It’s bad manners to announce somebody else’s d20 roll before they do. I know this. It’s bad manners to add up another player’s damage for them. I know this. It’s just that sometimes it’s really, really hard not to.

We talked back in “Dithering” about long combats and complicated turns. However, I feel like the question of massive crits and big ol’ buckets of dice is its own kettle of numerical fish. If we’re talking D&D then you’ve got to do the song and dance of crit multiplication. This generally involves borrowing an extra couple of d6s from Bob, then you’ve got to remember to go back and confirm the crit, and then you’ve got to remember that’s not a thing in this edition, and whether poison damage applies now or on the creature’s next turn, and what kind of damage a bite does, and whether resistance means you round up or down after halving the damage. All that done, you’ve got to do like the BBEG in today’s comic and make with the addition.

Easily the best trick I’ve learned in that regard is to “make 10s.” This is especially helpful when you’re throwing 20d6 disintegrate spells around the battlefield. You just group together the dice that add up to 10—psychically rearranging them on the tabletop—and then add up the groups. Easy peasy.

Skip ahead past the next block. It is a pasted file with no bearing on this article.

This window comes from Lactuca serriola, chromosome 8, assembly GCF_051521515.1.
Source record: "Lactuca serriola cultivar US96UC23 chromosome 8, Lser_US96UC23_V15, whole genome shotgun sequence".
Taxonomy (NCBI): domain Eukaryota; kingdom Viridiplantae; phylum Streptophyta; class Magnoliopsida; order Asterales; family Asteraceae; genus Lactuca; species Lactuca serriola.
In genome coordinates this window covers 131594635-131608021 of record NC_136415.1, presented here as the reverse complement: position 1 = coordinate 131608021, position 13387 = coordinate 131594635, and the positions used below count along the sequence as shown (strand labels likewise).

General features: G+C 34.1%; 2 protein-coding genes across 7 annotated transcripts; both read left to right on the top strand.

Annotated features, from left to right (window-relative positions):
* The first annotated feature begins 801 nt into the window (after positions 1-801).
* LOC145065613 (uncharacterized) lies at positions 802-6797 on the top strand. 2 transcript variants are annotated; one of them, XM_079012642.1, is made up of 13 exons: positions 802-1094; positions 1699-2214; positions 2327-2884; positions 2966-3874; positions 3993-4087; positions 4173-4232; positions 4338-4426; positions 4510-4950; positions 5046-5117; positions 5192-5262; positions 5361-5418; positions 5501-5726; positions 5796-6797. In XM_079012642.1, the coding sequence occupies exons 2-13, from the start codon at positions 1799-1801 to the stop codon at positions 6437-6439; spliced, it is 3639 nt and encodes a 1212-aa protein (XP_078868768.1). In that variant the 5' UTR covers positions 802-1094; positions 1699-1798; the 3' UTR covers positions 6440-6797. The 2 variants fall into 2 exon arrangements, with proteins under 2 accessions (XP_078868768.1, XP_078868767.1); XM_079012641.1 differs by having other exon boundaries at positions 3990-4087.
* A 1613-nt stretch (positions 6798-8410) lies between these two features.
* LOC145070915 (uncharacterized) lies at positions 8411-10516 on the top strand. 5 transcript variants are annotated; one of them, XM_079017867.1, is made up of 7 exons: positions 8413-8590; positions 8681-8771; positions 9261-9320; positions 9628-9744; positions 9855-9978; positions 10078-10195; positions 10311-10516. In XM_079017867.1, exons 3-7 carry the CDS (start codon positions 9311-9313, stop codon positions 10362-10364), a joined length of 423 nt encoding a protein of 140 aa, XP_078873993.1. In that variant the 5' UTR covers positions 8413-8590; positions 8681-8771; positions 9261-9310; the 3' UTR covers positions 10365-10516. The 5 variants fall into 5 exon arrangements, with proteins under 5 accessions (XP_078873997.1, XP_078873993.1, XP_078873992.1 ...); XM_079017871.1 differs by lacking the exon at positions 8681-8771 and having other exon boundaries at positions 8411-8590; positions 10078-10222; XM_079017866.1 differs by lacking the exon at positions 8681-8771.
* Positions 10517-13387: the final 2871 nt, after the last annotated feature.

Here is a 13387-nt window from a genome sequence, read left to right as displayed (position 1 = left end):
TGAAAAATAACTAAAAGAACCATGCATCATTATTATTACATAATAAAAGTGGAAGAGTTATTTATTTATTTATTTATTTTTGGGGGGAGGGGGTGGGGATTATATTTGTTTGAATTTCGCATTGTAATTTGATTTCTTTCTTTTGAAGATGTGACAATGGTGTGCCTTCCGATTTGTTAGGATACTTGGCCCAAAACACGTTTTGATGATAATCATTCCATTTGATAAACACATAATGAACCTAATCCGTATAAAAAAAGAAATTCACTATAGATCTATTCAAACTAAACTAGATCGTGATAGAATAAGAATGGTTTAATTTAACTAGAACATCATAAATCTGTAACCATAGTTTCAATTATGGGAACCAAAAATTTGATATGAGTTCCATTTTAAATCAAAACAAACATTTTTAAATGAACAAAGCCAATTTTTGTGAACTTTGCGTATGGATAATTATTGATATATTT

Of course, the problem gets worse in Shadowrun or Exalted or any other dice pool game. There it’s not so much that you’re doing math, but that you’re using your shirt to dump 50 odd dice onto the table. After you’ve grabbed the strays off the floor you’ve still got to count successes. And if your dice collection is anything like mine, picking out the 6s and 9s and otherwise hard-to-read numbers is an exercise in time wasting (not to mention the fact that it’s easy to ogre-finger the dice and change their results). I’m rather proud of my solution to this one. I bought a healthy collection of these blank d10s, then colored in the sides. Black Sharpie  for the 1, silver for 7-8-9, and gold for the 10. Just as I hoped, picking out colors is one whole hell of a lot quicker than hunting for numbers. Unfortunately, I neglected to seal my dice. The black Sharpie ran everywhere. It now looks like I dipped my custom dice in a fireplace.

How about the rest of you guys? Have you ever struggled with the practical problem of dice reading? Do you have any tips or tricks for speeding up the post-roll process? Let’s hear it in the comments!